Marine veteran will take on GOP Rep. Andy Barr in November

Marine veteran Amy McGrath, here at a conference in Los Angeles in February, won the Democratic nomination in Kentucky’s 6th District. (Vivien Killilea/Getty Images for MAKERS file photo)

Marine veteran Amy McGrath won the Democratic nomination in Kentucky’s 6th District on Tuesday and will take on Republican Rep. Andy Barr in November. 

With 95 percent of precincts reporting, McGrath led Lexington Mayor Jim Gray, 49 percent to 41 percent, when The Associated Press called the race. 

5 Things to Watch in Tuesday’s Primaries
Outside of Texas runoffs, this week’s action is mostly on the Democratic side

Lexington Mayor Jim Gray is running in Kentucky’s 6 District Democratic primary Tuesday. (Bill Clark/CQ Roll Call file photo)

Voters again head to the polls Tuesday, this time in Texas, Arkansas, Georgia and Kentucky. 

Texas held its primaries in March, but more than a few of those contests advanced to runoffs since the winners did not surpass 50 percent of the vote. None has received more attention that the Democratic runoff in the 7th District. 

Meet the Democrat Who’s Not Giving Up on Rural, Working-Class Districts
Charlie Kelly is executive director of House Majority PAC

Charlie Kelly, the executive director of House Majority PAC, controls tens of millions of TV spending for the fall. (Bill Clark/CQ Roll Call file photo)

By 7 a.m. on a recent Monday morning, Charlie Kelly was well into the weeds of America’s congressional districts and halfway through a cup of coffee.

Seated in a cramped conference room in downtown Washington, the executive director of House Majority PAC was meeting with each of his regional political desks. He rattled off candidates’ names — their strong suits, as well as their flaws — and dropped encyclopedic knowledge of each district.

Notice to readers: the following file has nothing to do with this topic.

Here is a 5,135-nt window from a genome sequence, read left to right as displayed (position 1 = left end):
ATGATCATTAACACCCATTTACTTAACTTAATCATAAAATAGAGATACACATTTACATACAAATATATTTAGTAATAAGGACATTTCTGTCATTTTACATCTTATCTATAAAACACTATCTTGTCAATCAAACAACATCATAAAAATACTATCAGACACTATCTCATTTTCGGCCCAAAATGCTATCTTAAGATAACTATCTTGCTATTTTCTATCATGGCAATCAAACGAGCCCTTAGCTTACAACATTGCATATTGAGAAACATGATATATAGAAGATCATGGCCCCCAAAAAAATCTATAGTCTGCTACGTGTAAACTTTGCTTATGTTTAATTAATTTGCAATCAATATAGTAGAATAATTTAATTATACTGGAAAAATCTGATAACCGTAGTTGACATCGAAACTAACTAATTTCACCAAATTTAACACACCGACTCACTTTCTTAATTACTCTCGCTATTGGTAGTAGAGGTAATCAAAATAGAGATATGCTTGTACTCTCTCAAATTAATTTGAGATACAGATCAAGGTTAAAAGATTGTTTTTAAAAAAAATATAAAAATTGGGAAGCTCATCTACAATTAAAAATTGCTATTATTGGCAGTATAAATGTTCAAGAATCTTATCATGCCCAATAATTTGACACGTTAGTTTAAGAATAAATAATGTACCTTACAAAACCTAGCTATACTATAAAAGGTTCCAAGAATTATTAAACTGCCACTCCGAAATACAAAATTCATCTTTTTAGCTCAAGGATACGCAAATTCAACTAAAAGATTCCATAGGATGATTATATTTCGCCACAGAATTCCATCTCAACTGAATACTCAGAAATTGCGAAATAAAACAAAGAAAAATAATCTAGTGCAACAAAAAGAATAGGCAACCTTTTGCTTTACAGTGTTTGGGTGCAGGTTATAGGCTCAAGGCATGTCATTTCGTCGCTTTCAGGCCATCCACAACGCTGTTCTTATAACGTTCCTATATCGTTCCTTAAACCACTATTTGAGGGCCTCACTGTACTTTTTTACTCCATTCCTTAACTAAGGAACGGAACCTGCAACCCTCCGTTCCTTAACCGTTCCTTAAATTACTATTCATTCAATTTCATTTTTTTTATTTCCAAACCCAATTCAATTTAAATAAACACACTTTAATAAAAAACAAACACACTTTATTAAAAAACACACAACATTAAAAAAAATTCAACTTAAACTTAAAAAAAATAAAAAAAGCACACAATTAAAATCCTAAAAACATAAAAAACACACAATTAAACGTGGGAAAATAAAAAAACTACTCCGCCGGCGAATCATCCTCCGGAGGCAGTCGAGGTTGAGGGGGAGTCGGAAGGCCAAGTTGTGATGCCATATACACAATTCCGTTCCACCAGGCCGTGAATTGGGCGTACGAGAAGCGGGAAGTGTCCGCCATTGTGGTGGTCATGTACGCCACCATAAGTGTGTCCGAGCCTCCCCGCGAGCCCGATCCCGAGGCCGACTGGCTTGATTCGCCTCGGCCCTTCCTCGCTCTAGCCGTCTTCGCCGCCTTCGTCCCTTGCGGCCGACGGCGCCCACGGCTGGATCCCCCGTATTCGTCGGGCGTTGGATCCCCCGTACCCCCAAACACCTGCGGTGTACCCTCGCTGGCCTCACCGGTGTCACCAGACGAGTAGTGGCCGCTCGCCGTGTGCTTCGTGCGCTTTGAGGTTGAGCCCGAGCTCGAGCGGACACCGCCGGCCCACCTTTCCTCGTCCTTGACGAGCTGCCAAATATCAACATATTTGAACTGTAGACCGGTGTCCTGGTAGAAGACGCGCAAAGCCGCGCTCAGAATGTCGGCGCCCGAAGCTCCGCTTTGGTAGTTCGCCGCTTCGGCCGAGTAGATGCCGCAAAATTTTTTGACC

Analysis: The Trump Agenda’s Unintentional International Consequences
Signs of fraying relationships among close allies starting to show up

Mexican presidential hopeful Andrés Manuel López Obrador has promised to put Donald Trump “in his place.” (Hector Vivas/Getty Images)

President Donald Trump, who preaches pro-business policies at home and more favorable terms for the United States in trade deals, may well help elect more anti-American leaders around the world and leave the United States more isolated and embattled.

We could see the first manifestation of this in Trump’s confrontational approach with Mexico. His positions on trade (particularly the North American Free Trade Agreement) and immigration, and his characterization of the people of Mexico, have boosted the prospects of presidential hopeful Andrés Manuel López Obrador in Mexico’s July 1 election.

Opinion: Moms, Guns and 2018
GOP’s issues with women have nothing to do with Stormy, #MeToo or Russia

Crosses line the lawn in front of Santa Fe High School on Monday in Santa Fe, Texas, where a 17-year-old student opened fire with a shotgun and pistol, killing 10 people. (Scott Olson/Getty Images)

Women are coming for you, Republicans. That’s the message of 2018 so far, isn’t it? Between the record number of women running for office (mostly as Democrats), the record number of women winning primaries, and the enormous gender gap that shows up in polling everything from the president’s approval rating to generic House races, there’s a theme showing up — Republicans have a problem with women.

And they do. But from the conversations I’ve had with suburban women voters, and especially the mothers of young children I see every day as the mom of 5-year-olds myself, there’s much more to the story of the GOP’s trouble with women, and it has nothing to do with Stormy Daniels, #MeToo, Russia or the Resistance.